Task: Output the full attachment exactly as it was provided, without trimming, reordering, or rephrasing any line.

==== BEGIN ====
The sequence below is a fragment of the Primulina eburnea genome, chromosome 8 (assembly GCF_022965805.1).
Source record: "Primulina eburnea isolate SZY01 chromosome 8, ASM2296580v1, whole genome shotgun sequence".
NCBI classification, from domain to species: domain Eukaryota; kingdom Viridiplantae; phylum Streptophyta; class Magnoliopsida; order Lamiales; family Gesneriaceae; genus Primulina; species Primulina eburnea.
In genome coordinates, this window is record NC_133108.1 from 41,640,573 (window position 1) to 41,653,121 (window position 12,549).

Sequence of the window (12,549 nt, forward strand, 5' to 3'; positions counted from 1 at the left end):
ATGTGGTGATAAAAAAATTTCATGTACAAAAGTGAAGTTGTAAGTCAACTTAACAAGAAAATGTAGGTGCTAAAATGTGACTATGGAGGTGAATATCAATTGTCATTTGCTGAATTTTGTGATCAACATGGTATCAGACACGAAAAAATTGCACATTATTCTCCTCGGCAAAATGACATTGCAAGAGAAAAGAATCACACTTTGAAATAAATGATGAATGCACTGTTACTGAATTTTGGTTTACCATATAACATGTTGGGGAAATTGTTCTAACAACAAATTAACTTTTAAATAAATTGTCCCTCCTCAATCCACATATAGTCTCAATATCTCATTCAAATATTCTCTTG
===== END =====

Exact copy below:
The sequence below is a fragment of the Primulina eburnea genome, chromosome 8 (assembly GCF_022965805.1).
Source record: "Primulina eburnea isolate SZY01 chromosome 8, ASM2296580v1, whole genome shotgun sequence".
NCBI classification, from domain to species: domain Eukaryota; kingdom Viridiplantae; phylum Streptophyta; class Magnoliopsida; order Lamiales; family Gesneriaceae; genus Primulina; species Primulina eburnea.
In genome coordinates, this window is record NC_133108.1 from 41,640,573 (window position 1) to 41,653,121 (window position 12,549).

Sequence of the window (12,549 nt, forward strand, 5' to 3'; positions counted from 1 at the left end):
ATGTGGTGATAAAAAAATTTCATGTACAAAAGTGAAGTTGTAAGTCAACTTAACAAGAAAATGTAGGTGCTAAAATGTGACTATGGAGGTGAATATCAATTGTCATTTGCTGAATTTTGTGATCAACATGGTATCAGACACGAAAAAATTGCACATTATTCTCCTCGGCAAAATGACATTGCAAGAGAAAAGAATCACACTTTGAAATAAATGATGAATGCACTGTTACTGAATTTTGGTTTACCATATAACATGTTGGGGAAATTGTTCTAACAACAAATTAACTTTTAAATAAATTGTCCCTCCTCAATCCACATATAGTCTCAATATCTCATTCAAATATTCTCTTG